Tuesday, November 26, 2013
Each student was given a bag of candy pumpkins to count during a Place Value lesson. They used a ten rod sheet to help sort the candy in rows of tens. We discussed that it is quicker to count by tens than by ones because ten is a larger number. After making their pumpkin patch with the candy, they recreated it on the ten rod sheet by thumb printing pumpkins. They then completed a recording sheet to identify how many tens and ones were in their pumpkin patch as well as the expanded notation. Their work was bound into a class book to use during Math Tubbing. The templates can be downloaded from my Teachers Pay Teachers store.
Saturday, November 3, 2012
The students created Place Value Pumpkin Patches to help them count larger numbers by tens and ones. They first built various numbers using candy pumpkins. They then took a gallery walk to count one anothers' pumpkins. They then recreated the pumpkin patch number on paper ten rods by painting with their thumbprint. The students then wrote how many rows of ten and how many ones were in their pumpkin patch and how much those numbers were worth in expanded notation. Fellow teachers, you can download the templates for FREE on my TPT store.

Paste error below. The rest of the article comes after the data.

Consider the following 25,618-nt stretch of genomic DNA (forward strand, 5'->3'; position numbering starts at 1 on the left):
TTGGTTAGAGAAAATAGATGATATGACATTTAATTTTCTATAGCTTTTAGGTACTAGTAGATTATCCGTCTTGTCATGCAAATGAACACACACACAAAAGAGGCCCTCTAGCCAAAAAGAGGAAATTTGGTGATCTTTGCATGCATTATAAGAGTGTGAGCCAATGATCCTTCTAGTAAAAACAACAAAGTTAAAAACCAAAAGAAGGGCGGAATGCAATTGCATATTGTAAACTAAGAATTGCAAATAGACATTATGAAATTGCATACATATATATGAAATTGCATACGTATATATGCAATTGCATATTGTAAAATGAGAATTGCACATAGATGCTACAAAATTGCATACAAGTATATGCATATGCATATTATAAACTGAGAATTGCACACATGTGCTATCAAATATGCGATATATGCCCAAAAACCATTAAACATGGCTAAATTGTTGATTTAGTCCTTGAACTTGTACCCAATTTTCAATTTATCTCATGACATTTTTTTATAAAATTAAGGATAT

Thursday, October 20, 2011
Over the last several weeks we have been learning about place value. To practice identifying and counting tens and ones, we created pumpkin patches. Each student was given a bag of candy pumpkins. Each bag had a different number of pumpkins it in ranging from 20 to 50. The students placed the pumpkins on a ten rod mat starting at the top. As they placed the pumpkins, we discussed how there was not a need to count the pumpkins one-by-one because once a row was complete, we could count them by ten. A row that was not full had to be counted by ones. After building their numbers, we took a gallery walk to each table to count the various numbers of pumpkins. At each table the students discussed which number was the greatest and which was the least. We talked about first looking at the tens place and then at the ones place, if they tens were equal. The next day, the students chose a new bag and repeated the activity. This time instead of counting the numbers aloud, they drew sticks and dots to represent the nubmer. They wrote how many tens and ones were in their pumpkin patch and its expanded notation. Because we were having so much fun, we decided to extend the lesson to another day. The students chose another bag and built their number. This time, they used paint to create thumbprint pumpkins on a paper version of the ten rod mat to match their candy pumpkin representation. They students then wrote how many tens and ones were in their pumpkin patch and how much it was worth in expanded notation. Teachers, you may download the templates for the Pumpkin Patch Recording Sheet and the Pumpkin Patch Place Value Mat at my Teachers Pay Teachers store for FREE! Enjoy!
|This free digital slideshow customized with Smilebox|